If you’re struggling with your relationship with marijuana and also experiencing mental health challenges or problems with another substance, there are a number of rehab programs and treatment approaches that are tailored to your unique needs.
Why reduce or stop using cannabis? In one study, participants reported that they had 3 main reasons for decreasing or stopping their marijuana use:11
Maybe these reasons resonate with you too, or maybe you have different reasons for wanting to make a change. Science supports the efficacy of certain treatments for this condition.
Something to keep in mind: in one study that focused on outcomes of marijuana use treatment, interventions for cannabis use disorder12 had the best short-term effectiveness when they lasted more than 4 sessions and over a month’s time, as compared to more brief, lower‐intensity interventions.
Cognitive behavioral therapy for cannabis use disorder13 “targets the (perceived) functional role that cannabis use plays in a patient’s life and seeks to alter the cognitive and behavioral mechanisms precipitating use. Patients are taught skills to aid cannabis reduction/cessation and maintain this change. This could involve, for example, teaching patients to identify situations likely to trigger motivation to cannabis use and how to avoid them, or how to address the thoughts and emotions underlying the motivation to use.
“Other components of CBT include building drug refusal skills and problem-solving skills, and making healthy lifestyle modifications. The main goals of CBT are to increase patient self-efficacy to resist cannabis use and expand their repertoire of coping skills.”
An individualized approach to treatment planning may increase effectiveness of CBT for marijuana use treatment.13 It involves using your thoughts, feelings, and behaviors to identify what situations put you at the highest chance for relapse.
To learn more about this approach, see our list of rehabs that offer individualized treatment for marijuana addiction.
Motivational enhancement therapy for cannabis use disorder12 is set up to mobilize your internal resources to help you make change and engage fully in treatment. This approach gives you a space to explore feelings of resistance that may be coming up, and strengthen your sense of self-efficacy.
In rational emotive behavior therapy,14 the therapist works through a set of target problems with you and helps you decide on your goals for the course of treatment. You work together to discover emotions, behaviors, and beliefs related to those problems based on your values and goals. The goal is for you to apply what you learn in session to real-life situations.
Contingency management13 is an approach that allows you to track how often you use marijuana and compare that to a goal. Based on whether or not you use marijuana each day or week, you either earn rewards, or they are removed. During future days, you have more chances to keep earning rewards.
Your substance use, and positive changes you make, happen within your environment. A community-based strategy approach16 uses support strategies such as celebratory events, involving people in decision-making, and building available resources.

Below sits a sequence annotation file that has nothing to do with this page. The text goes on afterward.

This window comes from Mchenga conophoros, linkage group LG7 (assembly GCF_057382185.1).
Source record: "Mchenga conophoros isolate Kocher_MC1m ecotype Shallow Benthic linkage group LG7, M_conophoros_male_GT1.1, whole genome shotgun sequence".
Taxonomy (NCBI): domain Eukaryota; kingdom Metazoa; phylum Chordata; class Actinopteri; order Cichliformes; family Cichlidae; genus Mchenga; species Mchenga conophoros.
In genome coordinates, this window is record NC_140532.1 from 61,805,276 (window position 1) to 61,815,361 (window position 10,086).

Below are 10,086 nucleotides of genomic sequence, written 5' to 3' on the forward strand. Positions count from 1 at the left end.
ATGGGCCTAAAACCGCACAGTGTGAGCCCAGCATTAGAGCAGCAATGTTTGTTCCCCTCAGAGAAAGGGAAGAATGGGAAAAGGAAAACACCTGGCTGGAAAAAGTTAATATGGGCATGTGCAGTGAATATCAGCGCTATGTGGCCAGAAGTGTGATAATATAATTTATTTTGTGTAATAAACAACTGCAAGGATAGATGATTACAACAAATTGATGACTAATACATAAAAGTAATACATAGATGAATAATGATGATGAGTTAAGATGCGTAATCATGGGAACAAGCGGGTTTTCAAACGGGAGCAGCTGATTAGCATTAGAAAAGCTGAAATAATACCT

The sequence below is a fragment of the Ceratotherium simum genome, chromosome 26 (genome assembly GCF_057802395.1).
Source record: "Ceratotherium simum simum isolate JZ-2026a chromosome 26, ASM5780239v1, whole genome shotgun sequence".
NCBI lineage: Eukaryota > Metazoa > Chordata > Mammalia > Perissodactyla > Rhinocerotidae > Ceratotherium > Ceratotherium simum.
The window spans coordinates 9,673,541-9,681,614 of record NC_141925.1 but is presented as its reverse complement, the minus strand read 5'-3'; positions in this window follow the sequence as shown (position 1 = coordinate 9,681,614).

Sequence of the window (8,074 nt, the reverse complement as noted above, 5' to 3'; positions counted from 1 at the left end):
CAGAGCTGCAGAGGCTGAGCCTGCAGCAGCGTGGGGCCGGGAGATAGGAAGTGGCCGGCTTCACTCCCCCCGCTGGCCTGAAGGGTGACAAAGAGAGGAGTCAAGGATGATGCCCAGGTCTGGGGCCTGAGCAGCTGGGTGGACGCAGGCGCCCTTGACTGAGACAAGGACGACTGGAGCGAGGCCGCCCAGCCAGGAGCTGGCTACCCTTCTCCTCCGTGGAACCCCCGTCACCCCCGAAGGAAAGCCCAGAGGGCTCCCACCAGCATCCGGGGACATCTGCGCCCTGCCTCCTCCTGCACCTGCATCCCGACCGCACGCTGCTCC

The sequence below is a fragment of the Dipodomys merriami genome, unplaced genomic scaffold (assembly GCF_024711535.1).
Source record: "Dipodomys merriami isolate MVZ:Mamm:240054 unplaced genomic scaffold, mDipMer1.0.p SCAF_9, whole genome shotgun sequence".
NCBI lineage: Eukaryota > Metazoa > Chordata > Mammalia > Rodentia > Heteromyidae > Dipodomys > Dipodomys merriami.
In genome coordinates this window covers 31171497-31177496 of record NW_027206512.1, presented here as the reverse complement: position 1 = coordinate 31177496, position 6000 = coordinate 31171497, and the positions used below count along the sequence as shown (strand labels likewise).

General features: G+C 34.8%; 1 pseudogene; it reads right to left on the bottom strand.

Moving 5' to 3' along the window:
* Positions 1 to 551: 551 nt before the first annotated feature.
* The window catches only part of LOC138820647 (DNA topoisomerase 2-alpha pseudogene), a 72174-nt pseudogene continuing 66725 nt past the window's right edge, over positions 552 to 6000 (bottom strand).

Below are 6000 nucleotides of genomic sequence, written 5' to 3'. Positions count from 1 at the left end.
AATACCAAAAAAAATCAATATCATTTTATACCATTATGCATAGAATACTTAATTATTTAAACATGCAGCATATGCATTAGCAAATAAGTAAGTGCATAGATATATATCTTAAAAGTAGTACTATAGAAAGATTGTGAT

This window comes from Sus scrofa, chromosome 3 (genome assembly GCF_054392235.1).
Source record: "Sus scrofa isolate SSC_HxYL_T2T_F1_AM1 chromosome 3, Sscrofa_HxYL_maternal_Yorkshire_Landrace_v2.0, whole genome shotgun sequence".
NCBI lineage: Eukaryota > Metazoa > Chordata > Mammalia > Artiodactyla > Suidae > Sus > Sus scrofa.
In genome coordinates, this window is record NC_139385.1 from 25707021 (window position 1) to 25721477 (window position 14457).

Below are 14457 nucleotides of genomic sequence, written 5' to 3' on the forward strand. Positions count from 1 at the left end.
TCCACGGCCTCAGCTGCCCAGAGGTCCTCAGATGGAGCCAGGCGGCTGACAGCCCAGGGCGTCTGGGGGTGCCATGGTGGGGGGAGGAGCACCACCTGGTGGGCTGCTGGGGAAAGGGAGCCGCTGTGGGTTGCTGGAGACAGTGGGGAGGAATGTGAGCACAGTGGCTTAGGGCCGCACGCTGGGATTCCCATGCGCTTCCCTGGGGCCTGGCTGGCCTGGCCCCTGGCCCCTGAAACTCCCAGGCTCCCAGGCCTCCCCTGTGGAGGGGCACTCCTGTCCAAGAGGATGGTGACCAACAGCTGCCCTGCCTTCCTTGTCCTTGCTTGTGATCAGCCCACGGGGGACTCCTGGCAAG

Currently, the FDA hasn’t approved any medications to treat cannabis use disorder, but research is active in this area.
Some medication-based treatments for marijuana addiction17 target sleep issues, a big part of marijuana withdrawal. “Medications that have shown promise in early studies or small clinical trials include the sleep aid zolpidem (Ambien®), an anti-anxiety/anti-stress medication called buspirone (BuSpar®), and an anti-epileptic medication called gabapentin (Horizant®, Neurontin®) that may improve sleep and, possibly, executive function.”
In addition, THC, antidepressants, buspirone, N-acetylcystine, and mood stabilizers have been studied, and may be helpful in some cases. However, they may not be significantly more effective than a placebo.18
Finding a treatment that works well for you is possible. By making changes at the psychological, physical, or community level, you open up the possibility for new patterns of behavior.
There are positive changes that start to happen after you reduce or stop using marijuna. For example, young people between the ages of 16 and 26 showed increased performance on sustained attention tasks after stopping their cannabis use19 for 2 weeks.
Participants in another study showed improvements in memory after 1 month of not using marijuana.20 Treatment of cannabis use disorder also improves depressive symptoms21 in adolescents.
Once you’re better able to manage your cannabis use, it’s important to arrange your environment to make yourself as successful as possible.
In one study, participants shared 3 main helpful strategies for maintaining their change of stopping or decreasing their marijuana use:11
Navigating substance misuse can be difficult. Your journey up to now is unique and the support you receive should make sense for you.
Many rehab programs offer specialized programs to help you change your relationship with marijuana and build new habits. Taking the next step is possible, and there are lots of tools available to help you find stability and hope.
If you want to learn more about programs that treat this issue, you can browse our list of rehabs that treat marijuana addiction here.